Variety of brewing companies with retail estates to join updated Premium Database of Multi-Site Companies: A variety of brewing companies with retail estates are among the 88 new multi-site companies being added to the next edition of the Propel Premium Database of Multi-Site Companies, which will be released on Friday, 28 January, at midday. The updated Propel Multi-Site Database, which is produced in association with Virgate, features Bermondsey-based Anspach & Hobday, which was founded by Paul Anspach and Jack Hobday in 2012, and currently has three sites. Also added this month is Plymouth-based microbrewery Steel Brew Co, which is looking to create a five-strong bar estate across the south west. In addition, Hertfordshire-based brewer and six-strong pub operator Farr Brew, which was founded by Nick Farr and Matt Elvidge in 2014, will be featured. Also included this month is Exeter Brewery – which is owned and led by Allan Collyer – and has acquired its debut pub after agreeing to take over the running of The Hour Glass in the city. Premium subscribers will also receive a 6,300-word report on the new additions to the database. The comprehensive database is updated monthly and provides company names, the people in charge, how many sites each firm operates, its trading name and its registered name at Companies House if different. It features more than 2,000 companies. Premium subscribers will also receive the sixth edition of the New Openings Database, which is produced in association with StarStock, on Friday, 4 February, at midday. It focuses on newly announced openings and upcoming launches in the sector and is updated every month. The sixth edition also includes a 19,700-word report on the new additions to the database. Premium subscribers also receive access to another database – the Propel Turnover & Profits Blue Book, which is produced in association with Mapal Group. The Blue Book, which is also updated monthly, provides an insight into UK operator turnover and profitability over five years, profit conversion and directors’ earnings. Companies can now have an unlimited number of people receive access to Propel Premium for a year for £895 plus VAT – whether they are an operator or a supplier. The single subscription rate is £445 plus VAT for operators and £545 plus VAT for suppliers. Email jo.charity@propelinfo.com to upgrade your subscription. Subscribers also receive access to Propel’s library of lockdown videos and Friday Wrap interviews and now also have access to a curated video library of the sector’s finest leaders and entrepreneurs, offering their insights on running outstanding businesses in the sector. Premium subscribers also receive their morning newsletter 11 hours early, at 7pm the evening before our 6am send-out, regular video content and regular exclusive columns from Propel group editor Mark Wingett.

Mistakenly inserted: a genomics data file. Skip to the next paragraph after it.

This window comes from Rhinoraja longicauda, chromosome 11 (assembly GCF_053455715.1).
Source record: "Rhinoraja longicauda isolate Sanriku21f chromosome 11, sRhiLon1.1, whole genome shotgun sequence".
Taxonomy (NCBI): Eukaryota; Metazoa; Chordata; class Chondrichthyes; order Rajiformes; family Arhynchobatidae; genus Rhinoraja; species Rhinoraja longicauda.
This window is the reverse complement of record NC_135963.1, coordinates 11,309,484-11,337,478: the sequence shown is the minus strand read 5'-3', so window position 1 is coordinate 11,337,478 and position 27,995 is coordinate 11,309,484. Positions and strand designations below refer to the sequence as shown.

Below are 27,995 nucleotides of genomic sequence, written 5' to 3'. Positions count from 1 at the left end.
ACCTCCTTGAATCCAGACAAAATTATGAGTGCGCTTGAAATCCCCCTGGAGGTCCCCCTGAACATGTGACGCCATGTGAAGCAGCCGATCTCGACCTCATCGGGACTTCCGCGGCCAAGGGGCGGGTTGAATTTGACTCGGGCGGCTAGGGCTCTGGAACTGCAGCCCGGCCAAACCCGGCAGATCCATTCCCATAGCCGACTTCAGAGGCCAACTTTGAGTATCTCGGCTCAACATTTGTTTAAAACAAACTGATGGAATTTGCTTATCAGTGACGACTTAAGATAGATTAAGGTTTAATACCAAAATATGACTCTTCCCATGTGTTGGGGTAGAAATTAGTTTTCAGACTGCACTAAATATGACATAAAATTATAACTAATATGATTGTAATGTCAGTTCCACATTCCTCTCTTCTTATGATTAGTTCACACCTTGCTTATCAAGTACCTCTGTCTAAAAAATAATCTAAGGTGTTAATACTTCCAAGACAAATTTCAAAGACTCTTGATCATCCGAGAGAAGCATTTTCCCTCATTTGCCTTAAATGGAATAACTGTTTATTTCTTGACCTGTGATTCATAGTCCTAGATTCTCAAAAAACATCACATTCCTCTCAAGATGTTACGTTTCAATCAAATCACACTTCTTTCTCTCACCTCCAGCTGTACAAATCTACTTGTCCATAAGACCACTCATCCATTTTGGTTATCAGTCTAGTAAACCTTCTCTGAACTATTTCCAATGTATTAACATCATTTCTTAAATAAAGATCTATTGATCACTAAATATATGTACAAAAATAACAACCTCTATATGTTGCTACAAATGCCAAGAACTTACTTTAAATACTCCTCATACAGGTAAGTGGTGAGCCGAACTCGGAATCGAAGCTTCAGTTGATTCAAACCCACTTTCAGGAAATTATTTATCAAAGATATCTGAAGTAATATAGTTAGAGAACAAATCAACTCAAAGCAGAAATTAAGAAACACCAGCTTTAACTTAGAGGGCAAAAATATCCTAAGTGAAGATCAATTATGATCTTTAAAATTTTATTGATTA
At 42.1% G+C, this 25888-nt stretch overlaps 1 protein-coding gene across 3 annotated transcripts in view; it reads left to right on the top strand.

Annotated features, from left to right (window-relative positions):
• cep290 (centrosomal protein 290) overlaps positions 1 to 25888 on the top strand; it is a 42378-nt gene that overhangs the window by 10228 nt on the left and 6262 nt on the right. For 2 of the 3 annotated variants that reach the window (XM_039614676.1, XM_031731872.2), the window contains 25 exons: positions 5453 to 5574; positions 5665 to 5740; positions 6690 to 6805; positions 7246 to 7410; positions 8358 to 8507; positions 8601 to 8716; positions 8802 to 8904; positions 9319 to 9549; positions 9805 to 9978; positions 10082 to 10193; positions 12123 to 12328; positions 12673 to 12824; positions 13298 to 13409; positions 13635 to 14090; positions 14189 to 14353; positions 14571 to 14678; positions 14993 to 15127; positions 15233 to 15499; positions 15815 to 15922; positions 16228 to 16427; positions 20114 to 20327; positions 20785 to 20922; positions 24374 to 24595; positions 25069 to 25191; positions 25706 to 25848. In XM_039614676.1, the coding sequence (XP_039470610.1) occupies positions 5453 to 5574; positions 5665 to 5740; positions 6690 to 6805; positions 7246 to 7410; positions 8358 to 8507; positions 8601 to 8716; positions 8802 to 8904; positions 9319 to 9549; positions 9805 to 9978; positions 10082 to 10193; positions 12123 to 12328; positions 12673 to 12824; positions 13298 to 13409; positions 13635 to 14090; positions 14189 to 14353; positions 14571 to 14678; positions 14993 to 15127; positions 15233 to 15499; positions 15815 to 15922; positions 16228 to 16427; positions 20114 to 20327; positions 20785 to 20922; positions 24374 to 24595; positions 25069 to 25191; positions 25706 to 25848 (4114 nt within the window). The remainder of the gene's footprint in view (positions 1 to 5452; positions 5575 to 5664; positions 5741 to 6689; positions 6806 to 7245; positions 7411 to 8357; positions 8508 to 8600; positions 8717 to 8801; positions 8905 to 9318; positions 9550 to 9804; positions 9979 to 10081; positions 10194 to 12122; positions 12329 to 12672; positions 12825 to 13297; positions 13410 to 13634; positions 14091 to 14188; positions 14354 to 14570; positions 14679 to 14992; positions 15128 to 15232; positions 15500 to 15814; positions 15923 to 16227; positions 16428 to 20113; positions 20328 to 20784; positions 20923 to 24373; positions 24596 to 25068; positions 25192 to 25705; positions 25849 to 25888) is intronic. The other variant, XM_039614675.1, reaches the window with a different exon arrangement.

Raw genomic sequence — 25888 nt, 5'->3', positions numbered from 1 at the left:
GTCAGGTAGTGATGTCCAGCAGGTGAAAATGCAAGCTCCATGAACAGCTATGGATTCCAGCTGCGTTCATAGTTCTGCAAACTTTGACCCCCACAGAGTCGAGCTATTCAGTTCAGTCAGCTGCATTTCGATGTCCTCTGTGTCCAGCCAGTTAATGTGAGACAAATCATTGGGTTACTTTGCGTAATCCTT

Hostmore aims to open potentially up to 30 QSR sites: Hostmore, the parent company of Fridays and the 63rd+1st concept in the UK, has said it aims to open potentially up to 30 additional quick service restaurant (QSR) sites across the UK in the next three years, subject to the brand’s success. As revealed by Propel, the company has confirmed it will open the first “Fridays and Go” site on the former Fatburger unit in Dundee’s Reform Street. Spanning circa 2,600 square foot, the new restaurant is expected to open in March and will offer “iconic items from the famous Fridays menu to those on the move or those that want to sit in”. Food and drink will be available to order digitally, with touch screens offering order and pay technology, and will be served in fully recyclable and compostable red and white striped Fridays packaging. Click and collect and delivery services will also be available at the Dundee site. The “Fridays and Go” menu will include iconic Fridays favourites such as: chicken wings, nachos, Fridays sesame chicken strips tossed in its legendary glaze, a selection of Fridays’ best ever burgers, including Fridays Glazed and To Vegan and Beyond, as well as premium coffee and milkshakes. New items will also feature on the menu including the bucket of bones and a boneless chicken dog. The restaurant is expected to create 25 full and part-time jobs. Robert B. Cook, Hostmore chief executive, said: “We are excited to be launching the first ever ‘Fridays and Go’ in Dundee – a vibrant city with a proud history of jute, jam and journalism, fantastic people, two great football teams and a bustling student community. We are always looking to offer customers new experiences under the Fridays umbrella. ‘Fridays and Go’ will deliver our best ever food at speed for customers on the move, with the iconic Fridays experience remaining a constant. We can’t wait to launch this new concept and continue to spread that Fridays feeling further across the UK and particularly in Scotland.”